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Wednesday, 17 June 1914


Senator PEARCE (Western Australia) . - I support the action of Senator Ready in moving the adjournment of the Senate to call attention to this matter, because while it may be said to be a Tasmanian matter, it is one with which the Commonwealth has to deal, and in all matters of that kind the affairs of one State are the affairs of all. There is a reason why I take a special interest in this subject. During the first Parliament of the Commonwealth, Senator Keating moved for a Select Committee to consider the question of communication between Tasmania and the mainland, and I had the honour to be a member of that Committee. We made certain recommendations which afterwards bore fruit, and resulted in the Loongana being placed on this trade route. That arrangement is beginning to show decided signs of wear. One of the weaknesses of the position is that there is no competition. That is admitted on all hands. Honorable senators on this side representing . Tasmania gave the Government fair warning of the difficulties they would get into in dealing with this question. I think that Senator McColl said that Senator Keating was responsible for the clause in the contract agreement which prevents the shipping companies raising fares and freights. It was most unjust to give the credit for that to Senator Keating. I am going to show that it was unjust. I have here the Hansard for last session, when the contract was under consideration. I can only find one place in the volume where Senator Keating touches the question at all. At page 14 of Hansard for 1913 the honorable senator spoke on the subject; but he never mentioned the question of fares and freights. The only thing he referred to was the substitution of another steamer of the Loongana typo for the Rotomahana. It will be found throughout the volume that Senators O'Keefe, Ready, and Long, before the agreement was entered into, warned the Government of the position in which Tasmania would be placed under it. I find, at page 622, that Senator Ready raised this very question. Referring to Senator Clemons, he said -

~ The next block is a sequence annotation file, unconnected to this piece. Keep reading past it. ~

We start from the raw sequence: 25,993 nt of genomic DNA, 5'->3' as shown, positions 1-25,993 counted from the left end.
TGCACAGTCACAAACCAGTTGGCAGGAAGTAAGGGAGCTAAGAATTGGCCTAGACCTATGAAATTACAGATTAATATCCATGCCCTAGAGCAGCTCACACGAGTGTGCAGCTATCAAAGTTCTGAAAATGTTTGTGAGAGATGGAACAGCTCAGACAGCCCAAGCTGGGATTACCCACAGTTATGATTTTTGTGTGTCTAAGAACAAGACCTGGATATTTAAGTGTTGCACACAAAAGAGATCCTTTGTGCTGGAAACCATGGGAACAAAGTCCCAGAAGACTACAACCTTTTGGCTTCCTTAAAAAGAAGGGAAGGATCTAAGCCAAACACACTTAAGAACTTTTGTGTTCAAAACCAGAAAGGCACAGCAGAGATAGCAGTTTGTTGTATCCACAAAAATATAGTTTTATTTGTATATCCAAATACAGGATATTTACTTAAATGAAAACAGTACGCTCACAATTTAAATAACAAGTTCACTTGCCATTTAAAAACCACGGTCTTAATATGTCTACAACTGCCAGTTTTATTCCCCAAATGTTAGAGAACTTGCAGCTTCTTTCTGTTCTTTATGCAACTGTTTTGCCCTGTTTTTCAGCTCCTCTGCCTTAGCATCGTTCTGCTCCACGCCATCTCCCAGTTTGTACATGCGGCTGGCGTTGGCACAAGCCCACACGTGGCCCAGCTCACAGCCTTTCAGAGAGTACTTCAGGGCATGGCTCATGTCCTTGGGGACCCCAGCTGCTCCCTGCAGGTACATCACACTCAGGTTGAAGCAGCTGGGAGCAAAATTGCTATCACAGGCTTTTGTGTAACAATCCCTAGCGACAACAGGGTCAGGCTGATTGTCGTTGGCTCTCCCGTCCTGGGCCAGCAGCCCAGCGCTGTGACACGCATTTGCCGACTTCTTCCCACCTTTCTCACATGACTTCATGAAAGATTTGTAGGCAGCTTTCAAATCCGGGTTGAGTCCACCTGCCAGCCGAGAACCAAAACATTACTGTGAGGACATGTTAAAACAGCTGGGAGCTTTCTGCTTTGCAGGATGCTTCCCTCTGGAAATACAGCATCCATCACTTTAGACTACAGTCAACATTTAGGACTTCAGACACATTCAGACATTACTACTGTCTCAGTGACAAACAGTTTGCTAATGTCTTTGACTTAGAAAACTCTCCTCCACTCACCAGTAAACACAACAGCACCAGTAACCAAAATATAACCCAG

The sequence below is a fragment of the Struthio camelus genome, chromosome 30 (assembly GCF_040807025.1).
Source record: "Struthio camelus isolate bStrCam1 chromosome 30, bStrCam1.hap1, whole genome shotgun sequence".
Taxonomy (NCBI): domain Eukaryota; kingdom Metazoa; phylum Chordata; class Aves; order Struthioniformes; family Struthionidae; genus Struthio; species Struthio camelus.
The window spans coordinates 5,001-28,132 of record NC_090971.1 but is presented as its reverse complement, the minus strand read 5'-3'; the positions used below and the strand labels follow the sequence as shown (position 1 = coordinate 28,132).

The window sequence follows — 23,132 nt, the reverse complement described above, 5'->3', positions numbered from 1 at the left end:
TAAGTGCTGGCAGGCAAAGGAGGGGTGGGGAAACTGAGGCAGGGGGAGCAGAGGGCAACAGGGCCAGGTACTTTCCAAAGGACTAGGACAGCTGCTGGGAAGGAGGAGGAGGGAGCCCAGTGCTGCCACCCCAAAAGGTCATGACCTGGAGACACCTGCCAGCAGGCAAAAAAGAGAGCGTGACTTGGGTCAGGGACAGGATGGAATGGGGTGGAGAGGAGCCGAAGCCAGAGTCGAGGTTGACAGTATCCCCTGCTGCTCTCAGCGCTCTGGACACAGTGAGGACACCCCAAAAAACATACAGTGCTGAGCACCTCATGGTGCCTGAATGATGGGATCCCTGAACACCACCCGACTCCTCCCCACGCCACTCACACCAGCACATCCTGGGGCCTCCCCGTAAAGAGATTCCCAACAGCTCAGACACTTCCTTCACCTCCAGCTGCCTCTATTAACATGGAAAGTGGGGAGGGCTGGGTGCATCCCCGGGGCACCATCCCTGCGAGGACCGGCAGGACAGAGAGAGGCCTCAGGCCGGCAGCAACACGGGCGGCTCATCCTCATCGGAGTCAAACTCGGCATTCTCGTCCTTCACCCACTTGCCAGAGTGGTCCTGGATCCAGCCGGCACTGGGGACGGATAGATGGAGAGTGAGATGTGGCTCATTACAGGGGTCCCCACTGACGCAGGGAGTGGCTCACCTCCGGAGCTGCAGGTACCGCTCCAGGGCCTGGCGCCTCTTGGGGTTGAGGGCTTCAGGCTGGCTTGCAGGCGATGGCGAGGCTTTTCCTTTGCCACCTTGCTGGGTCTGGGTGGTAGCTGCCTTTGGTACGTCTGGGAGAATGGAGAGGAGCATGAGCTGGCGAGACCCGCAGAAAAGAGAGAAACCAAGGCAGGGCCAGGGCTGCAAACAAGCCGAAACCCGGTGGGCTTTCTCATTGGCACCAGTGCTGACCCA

He knows that quite recently an intimation appeared in the press of Australia that the fares of the steam-ship companies throughout the Commonwealth, with the exception of Tasmania, were increased. 15 per cent. The increase was to apply to every other route except the Tasmanian passenger trade. If we, by means of our mail contract, give the shipping companies the right for seven years to impose what fares, freights, restrictions, and conditions on Tasmania as they liked, clearly we shall have the Tasmanian faresand freights increased at perhaps a greater ratio in the near future. It is clearly courting the inevitable if we give them a contract.

That was before the contract was entered into, and it was the first time the matter was raised during the proceedings of last session. It was raised by Senator Ready, and not by Senator Keating. Senator Ready again raised the question in a most direct fashion at page 1102, when he asked the following question : -